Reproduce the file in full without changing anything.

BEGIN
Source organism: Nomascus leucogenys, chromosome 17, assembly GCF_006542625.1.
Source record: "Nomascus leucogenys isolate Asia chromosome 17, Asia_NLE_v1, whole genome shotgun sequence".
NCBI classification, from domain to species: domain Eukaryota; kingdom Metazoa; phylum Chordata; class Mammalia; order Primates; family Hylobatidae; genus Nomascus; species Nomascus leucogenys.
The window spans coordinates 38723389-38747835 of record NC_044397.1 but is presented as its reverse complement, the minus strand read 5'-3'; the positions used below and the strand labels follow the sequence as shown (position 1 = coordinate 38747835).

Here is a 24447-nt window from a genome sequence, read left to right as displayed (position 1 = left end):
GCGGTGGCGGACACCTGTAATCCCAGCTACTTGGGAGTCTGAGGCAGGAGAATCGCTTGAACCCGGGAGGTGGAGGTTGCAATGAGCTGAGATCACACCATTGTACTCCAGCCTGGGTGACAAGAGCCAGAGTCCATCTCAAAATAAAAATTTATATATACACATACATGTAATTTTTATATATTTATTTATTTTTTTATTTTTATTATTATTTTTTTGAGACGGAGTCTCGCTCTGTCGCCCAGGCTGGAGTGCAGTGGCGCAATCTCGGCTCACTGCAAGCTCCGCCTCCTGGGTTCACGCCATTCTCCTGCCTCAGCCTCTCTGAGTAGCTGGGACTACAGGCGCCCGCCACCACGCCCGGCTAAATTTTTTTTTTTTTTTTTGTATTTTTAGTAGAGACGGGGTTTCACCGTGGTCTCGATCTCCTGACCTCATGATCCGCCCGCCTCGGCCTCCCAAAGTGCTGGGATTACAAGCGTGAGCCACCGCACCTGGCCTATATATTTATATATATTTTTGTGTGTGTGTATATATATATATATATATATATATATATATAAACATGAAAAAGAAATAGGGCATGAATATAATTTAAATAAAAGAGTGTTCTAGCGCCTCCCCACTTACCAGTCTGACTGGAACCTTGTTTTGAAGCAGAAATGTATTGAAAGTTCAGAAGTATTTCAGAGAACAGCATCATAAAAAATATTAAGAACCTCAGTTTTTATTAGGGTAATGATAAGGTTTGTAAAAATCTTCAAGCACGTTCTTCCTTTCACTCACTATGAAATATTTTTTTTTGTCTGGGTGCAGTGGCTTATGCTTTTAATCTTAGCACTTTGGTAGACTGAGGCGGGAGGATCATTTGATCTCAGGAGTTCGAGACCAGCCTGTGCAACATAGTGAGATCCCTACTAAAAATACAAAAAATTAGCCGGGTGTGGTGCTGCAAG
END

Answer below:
Source organism: Nomascus leucogenys, chromosome 17, assembly GCF_006542625.1.
Source record: "Nomascus leucogenys isolate Asia chromosome 17, Asia_NLE_v1, whole genome shotgun sequence".
NCBI classification, from domain to species: domain Eukaryota; kingdom Metazoa; phylum Chordata; class Mammalia; order Primates; family Hylobatidae; genus Nomascus; species Nomascus leucogenys.
The window spans coordinates 38723389-38747835 of record NC_044397.1 but is presented as its reverse complement, the minus strand read 5'-3'; the positions used below and the strand labels follow the sequence as shown (position 1 = coordinate 38747835).

Here is a 24447-nt window from a genome sequence, read left to right as displayed (position 1 = left end):
GCGGTGGCGGACACCTGTAATCCCAGCTACTTGGGAGTCTGAGGCAGGAGAATCGCTTGAACCCGGGAGGTGGAGGTTGCAATGAGCTGAGATCACACCATTGTACTCCAGCCTGGGTGACAAGAGCCAGAGTCCATCTCAAAATAAAAATTTATATATACACATACATGTAATTTTTATATATTTATTTATTTTTTTATTTTTATTATTATTTTTTTGAGACGGAGTCTCGCTCTGTCGCCCAGGCTGGAGTGCAGTGGCGCAATCTCGGCTCACTGCAAGCTCCGCCTCCTGGGTTCACGCCATTCTCCTGCCTCAGCCTCTCTGAGTAGCTGGGACTACAGGCGCCCGCCACCACGCCCGGCTAAATTTTTTTTTTTTTTTTTGTATTTTTAGTAGAGACGGGGTTTCACCGTGGTCTCGATCTCCTGACCTCATGATCCGCCCGCCTCGGCCTCCCAAAGTGCTGGGATTACAAGCGTGAGCCACCGCACCTGGCCTATATATTTATATATATTTTTGTGTGTGTGTATATATATATATATATATATATATATATATAAACATGAAAAAGAAATAGGGCATGAATATAATTTAAATAAAAGAGTGTTCTAGCGCCTCCCCACTTACCAGTCTGACTGGAACCTTGTTTTGAAGCAGAAATGTATTGAAAGTTCAGAAGTATTTCAGAGAACAGCATCATAAAAAATATTAAGAACCTCAGTTTTTATTAGGGTAATGATAAGGTTTGTAAAAATCTTCAAGCACGTTCTTCCTTTCACTCACTATGAAATATTTTTTTTTGTCTGGGTGCAGTGGCTTATGCTTTTAATCTTAGCACTTTGGTAGACTGAGGCGGGAGGATCATTTGATCTCAGGAGTTCGAGACCAGCCTGTGCAACATAGTGAGATCCCTACTAAAAATACAAAAAATTAGCCGGGTGTGGTGCTGCAAG